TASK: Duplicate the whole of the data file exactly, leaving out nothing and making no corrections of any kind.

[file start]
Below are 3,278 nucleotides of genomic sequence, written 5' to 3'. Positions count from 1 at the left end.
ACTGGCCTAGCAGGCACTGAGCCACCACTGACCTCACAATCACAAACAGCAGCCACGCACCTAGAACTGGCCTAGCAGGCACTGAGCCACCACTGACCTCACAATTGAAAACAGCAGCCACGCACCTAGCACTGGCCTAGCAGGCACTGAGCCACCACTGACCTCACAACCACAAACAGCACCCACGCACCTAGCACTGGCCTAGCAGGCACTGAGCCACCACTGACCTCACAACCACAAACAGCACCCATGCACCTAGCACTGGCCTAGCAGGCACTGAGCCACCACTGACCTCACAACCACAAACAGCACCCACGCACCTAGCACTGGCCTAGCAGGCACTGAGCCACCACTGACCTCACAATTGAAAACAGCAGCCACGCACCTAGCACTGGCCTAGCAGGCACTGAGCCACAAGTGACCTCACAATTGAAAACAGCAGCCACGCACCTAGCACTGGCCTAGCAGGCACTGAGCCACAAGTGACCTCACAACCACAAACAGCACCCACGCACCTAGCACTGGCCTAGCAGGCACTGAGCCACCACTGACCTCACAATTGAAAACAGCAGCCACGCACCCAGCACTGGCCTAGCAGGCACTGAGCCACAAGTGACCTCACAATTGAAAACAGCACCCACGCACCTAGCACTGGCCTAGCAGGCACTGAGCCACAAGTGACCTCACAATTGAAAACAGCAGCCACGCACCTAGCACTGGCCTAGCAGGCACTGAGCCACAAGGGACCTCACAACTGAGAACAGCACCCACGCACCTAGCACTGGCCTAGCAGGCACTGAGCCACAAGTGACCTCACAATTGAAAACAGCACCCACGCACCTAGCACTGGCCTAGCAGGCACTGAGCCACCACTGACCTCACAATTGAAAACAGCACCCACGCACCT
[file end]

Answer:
Below are 3,278 nucleotides of genomic sequence, written 5' to 3'. Positions count from 1 at the left end.
ACTGGCCTAGCAGGCACTGAGCCACCACTGACCTCACAATCACAAACAGCAGCCACGCACCTAGAACTGGCCTAGCAGGCACTGAGCCACCACTGACCTCACAATTGAAAACAGCAGCCACGCACCTAGCACTGGCCTAGCAGGCACTGAGCCACCACTGACCTCACAACCACAAACAGCACCCACGCACCTAGCACTGGCCTAGCAGGCACTGAGCCACCACTGACCTCACAACCACAAACAGCACCCATGCACCTAGCACTGGCCTAGCAGGCACTGAGCCACCACTGACCTCACAACCACAAACAGCACCCACGCACCTAGCACTGGCCTAGCAGGCACTGAGCCACCACTGACCTCACAATTGAAAACAGCAGCCACGCACCTAGCACTGGCCTAGCAGGCACTGAGCCACAAGTGACCTCACAATTGAAAACAGCAGCCACGCACCTAGCACTGGCCTAGCAGGCACTGAGCCACAAGTGACCTCACAACCACAAACAGCACCCACGCACCTAGCACTGGCCTAGCAGGCACTGAGCCACCACTGACCTCACAATTGAAAACAGCAGCCACGCACCCAGCACTGGCCTAGCAGGCACTGAGCCACAAGTGACCTCACAATTGAAAACAGCACCCACGCACCTAGCACTGGCCTAGCAGGCACTGAGCCACAAGTGACCTCACAATTGAAAACAGCAGCCACGCACCTAGCACTGGCCTAGCAGGCACTGAGCCACAAGGGACCTCACAACTGAGAACAGCACCCACGCACCTAGCACTGGCCTAGCAGGCACTGAGCCACAAGTGACCTCACAATTGAAAACAGCACCCACGCACCTAGCACTGGCCTAGCAGGCACTGAGCCACCACTGACCTCACAATTGAAAACAGCACCCACGCACCT